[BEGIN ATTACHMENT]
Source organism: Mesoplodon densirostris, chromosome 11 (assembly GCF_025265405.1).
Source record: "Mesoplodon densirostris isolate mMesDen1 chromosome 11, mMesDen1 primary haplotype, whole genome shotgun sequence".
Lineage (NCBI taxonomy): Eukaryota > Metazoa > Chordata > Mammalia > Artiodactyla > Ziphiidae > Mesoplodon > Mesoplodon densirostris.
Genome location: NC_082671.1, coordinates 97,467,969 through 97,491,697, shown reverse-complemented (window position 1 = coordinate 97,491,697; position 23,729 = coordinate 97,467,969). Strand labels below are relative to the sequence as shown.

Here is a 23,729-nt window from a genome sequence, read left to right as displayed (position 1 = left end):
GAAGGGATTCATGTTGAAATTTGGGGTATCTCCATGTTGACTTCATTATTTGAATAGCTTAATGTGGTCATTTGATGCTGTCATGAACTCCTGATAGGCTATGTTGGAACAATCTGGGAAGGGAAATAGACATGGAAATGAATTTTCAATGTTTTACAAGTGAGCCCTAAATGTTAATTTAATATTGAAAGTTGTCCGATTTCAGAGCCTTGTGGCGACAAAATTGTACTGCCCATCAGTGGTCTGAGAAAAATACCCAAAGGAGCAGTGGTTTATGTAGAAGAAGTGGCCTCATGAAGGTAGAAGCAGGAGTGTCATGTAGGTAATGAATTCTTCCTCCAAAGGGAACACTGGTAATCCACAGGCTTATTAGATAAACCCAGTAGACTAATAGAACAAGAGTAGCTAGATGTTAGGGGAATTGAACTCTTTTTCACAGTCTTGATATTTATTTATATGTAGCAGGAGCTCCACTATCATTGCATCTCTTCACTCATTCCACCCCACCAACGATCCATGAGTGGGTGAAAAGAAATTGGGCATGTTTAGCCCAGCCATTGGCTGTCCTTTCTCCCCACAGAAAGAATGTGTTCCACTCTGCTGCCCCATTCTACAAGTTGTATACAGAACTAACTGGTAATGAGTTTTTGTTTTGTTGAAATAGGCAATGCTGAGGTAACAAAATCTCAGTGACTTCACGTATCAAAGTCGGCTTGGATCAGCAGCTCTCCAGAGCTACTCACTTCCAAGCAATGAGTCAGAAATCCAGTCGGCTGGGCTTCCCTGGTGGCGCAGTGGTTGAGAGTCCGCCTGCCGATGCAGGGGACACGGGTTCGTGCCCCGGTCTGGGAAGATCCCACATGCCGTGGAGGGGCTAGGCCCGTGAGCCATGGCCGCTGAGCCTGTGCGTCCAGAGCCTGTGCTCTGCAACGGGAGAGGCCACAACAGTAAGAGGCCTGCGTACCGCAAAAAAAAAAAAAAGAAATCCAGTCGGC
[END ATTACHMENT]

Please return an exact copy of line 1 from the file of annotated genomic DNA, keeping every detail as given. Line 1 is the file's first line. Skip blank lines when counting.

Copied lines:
Source organism: Mesoplodon densirostris, chromosome 11 (assembly GCF_025265405.1).